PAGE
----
FOUR LAST SONGS is one of those little films that quietly turns a little comedy about seemingly incongruous situations into a finely spun series of love stories: father and daughter, man and woman, disparate brothers, lonely widows, and a village that loves its heritage. Writer/Director Francesca Joseph understands her craft and blends a well-paced story with a fine cast. The result is a heartwarming evening of entertainment.
On a small Mediterranean island (Mallorca/Balearic Islands) lives an odd group of expatriates. Larry (Stanley Tucci) is pianist from classical training who makes his living playing piano bar while he pines for the purity of classical music such as that of a deceased composer who lived on the island once wrote. His long term girlfriend Miranda (Jessica Stevenson) practices yoga and supports Larry's dreams. Sebastian (Hugh Bonneville) is a well to do, would be impresario who lives with his perpetually drunk and miscreant brother Dickie (Rhys Ifans). Larry develops a plan to have a concert of the deceased composer's music there on the island but has to contend with the composer's widow Veronica (Marisa Paredes) as well as the composer's beautiful 'muse' Helena (Emmanuelle Seigner): the two women are bitter enemies. Larry obtains Veronica's permission to stage the concert of her husband's music, has the composer's grand piano brought in by helicopter, and hires the infamous pianist Narcisco Ortega (Virgile Bramly) to perform. And while Sebastian vies for the rights to have the concert take place, the obstacles encountered are beyond his intrusion. All goes well until the surprise arrival of Larry's 'unknown daughter' from an old weekend affair arrives: Frankie (Jena Malone) has been tracking down her birth father for apparent and occult reasons. Narcisco arrives with entourage, seduces Frankie, and in an act of fatherly protection Larry injures the pianist's hands and the whole project falls apart. In a final ploy to make the concert work Helena gives Larry the composer's final songs - dedicated with love to his wife Veronica - and Larry agrees to perform the music in the small concert of his dreams, and the concert serves as a moment of healing between each of the paired and unpaired characters.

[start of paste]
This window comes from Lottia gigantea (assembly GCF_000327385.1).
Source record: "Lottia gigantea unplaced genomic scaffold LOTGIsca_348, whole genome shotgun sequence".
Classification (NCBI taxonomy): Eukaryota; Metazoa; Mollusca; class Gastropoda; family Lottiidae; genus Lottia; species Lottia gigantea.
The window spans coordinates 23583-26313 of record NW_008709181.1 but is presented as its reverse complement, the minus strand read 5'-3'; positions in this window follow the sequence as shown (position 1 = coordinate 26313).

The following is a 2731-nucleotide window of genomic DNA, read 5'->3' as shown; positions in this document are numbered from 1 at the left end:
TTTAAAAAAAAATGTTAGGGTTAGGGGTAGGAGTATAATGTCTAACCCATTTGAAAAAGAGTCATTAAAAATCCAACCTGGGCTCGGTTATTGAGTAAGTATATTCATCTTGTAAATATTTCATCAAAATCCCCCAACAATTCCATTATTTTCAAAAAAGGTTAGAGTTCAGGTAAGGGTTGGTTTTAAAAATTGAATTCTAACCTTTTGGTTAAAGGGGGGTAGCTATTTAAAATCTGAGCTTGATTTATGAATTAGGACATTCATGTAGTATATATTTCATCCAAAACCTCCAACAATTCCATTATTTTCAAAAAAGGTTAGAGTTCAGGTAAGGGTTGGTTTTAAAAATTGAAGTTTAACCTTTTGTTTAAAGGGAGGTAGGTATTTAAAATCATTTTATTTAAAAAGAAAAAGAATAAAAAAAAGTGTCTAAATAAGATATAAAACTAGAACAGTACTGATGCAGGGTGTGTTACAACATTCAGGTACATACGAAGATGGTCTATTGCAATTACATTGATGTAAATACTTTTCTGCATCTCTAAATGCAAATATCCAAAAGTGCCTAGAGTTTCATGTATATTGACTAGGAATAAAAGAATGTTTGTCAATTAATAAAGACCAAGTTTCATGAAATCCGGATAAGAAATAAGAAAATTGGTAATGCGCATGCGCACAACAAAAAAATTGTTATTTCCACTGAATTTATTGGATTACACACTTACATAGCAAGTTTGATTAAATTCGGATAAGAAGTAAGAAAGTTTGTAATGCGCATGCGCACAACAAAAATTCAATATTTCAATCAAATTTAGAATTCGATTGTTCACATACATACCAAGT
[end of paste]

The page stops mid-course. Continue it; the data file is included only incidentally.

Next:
Not only are the characters well played by this very fine cast, but also the scenery of the island is exotic and romantic as captured by cinematographer Javier Salmones. The original music score by Dan Jones includes a truly lovely 'last song' and is enhanced by the fact that excerpts from Richard Strauss' "Four Last Songs" as sung by Sylvia Sass are an integral part of the soundtrack. This is a tender little story with equal amounts of sensitive humor and warmth, a film that deserves a much wider audience. Grady Harp, July 07